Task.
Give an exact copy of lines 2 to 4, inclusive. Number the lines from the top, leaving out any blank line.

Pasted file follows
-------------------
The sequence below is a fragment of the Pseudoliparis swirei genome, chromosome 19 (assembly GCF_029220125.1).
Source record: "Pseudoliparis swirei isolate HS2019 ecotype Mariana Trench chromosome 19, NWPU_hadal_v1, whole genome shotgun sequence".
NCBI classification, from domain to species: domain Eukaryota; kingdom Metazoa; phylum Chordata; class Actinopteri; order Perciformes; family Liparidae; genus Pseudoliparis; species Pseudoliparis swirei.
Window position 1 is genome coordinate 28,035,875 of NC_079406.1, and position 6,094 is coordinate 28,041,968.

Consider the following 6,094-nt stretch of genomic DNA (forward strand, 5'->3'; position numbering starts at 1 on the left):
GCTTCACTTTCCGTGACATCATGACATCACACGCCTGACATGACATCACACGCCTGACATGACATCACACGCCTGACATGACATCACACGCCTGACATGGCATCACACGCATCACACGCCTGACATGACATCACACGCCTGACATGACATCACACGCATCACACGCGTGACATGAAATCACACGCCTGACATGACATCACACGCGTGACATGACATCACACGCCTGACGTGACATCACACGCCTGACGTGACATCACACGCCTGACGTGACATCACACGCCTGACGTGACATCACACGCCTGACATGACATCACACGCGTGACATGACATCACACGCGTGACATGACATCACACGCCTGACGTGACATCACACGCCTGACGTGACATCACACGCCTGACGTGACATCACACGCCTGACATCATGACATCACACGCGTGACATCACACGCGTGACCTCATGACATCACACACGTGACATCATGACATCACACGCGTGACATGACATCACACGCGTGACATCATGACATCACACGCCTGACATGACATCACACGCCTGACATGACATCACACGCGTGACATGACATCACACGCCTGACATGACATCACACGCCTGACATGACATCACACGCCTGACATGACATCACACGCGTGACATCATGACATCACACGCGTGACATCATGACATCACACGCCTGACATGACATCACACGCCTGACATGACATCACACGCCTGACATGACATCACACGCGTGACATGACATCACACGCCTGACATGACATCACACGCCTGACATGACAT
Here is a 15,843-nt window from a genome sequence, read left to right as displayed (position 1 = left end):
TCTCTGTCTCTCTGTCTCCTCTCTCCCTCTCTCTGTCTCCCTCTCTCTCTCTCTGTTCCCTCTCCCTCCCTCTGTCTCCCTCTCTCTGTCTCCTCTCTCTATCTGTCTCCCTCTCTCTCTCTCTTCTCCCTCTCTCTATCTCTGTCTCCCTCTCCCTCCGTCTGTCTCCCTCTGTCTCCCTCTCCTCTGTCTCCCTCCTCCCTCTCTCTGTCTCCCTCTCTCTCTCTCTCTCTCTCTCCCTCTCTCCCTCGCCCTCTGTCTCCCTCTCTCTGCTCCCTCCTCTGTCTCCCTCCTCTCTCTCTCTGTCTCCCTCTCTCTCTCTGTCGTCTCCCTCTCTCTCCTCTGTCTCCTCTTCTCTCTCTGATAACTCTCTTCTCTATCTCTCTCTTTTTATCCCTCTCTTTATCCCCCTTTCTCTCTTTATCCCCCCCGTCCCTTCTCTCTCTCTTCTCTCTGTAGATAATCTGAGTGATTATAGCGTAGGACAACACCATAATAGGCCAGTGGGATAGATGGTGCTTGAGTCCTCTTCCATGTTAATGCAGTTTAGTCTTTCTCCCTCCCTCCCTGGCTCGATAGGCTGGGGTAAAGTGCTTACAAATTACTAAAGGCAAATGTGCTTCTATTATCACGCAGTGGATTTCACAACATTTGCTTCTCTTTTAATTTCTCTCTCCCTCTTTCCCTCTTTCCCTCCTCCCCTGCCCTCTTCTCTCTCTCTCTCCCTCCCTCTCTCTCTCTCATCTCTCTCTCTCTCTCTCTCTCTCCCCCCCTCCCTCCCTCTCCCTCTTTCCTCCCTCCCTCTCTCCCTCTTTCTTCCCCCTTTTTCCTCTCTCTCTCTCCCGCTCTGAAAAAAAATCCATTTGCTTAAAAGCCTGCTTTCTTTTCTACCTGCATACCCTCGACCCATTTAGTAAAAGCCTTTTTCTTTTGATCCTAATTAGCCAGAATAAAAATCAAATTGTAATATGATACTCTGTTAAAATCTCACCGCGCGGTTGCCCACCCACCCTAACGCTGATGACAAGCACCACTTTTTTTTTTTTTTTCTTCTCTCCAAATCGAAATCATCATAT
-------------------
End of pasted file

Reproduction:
Source record: "Pseudoliparis swirei isolate HS2019 ecotype Mariana Trench chromosome 19, NWPU_hadal_v1, whole genome shotgun sequence".
NCBI classification, from domain to species: domain Eukaryota; kingdom Metazoa; phylum Chordata; class Actinopteri; order Perciformes; family Liparidae; genus Pseudoliparis; species Pseudoliparis swirei.
Window position 1 is genome coordinate 28,035,875 of NC_079406.1, and position 6,094 is coordinate 28,041,968.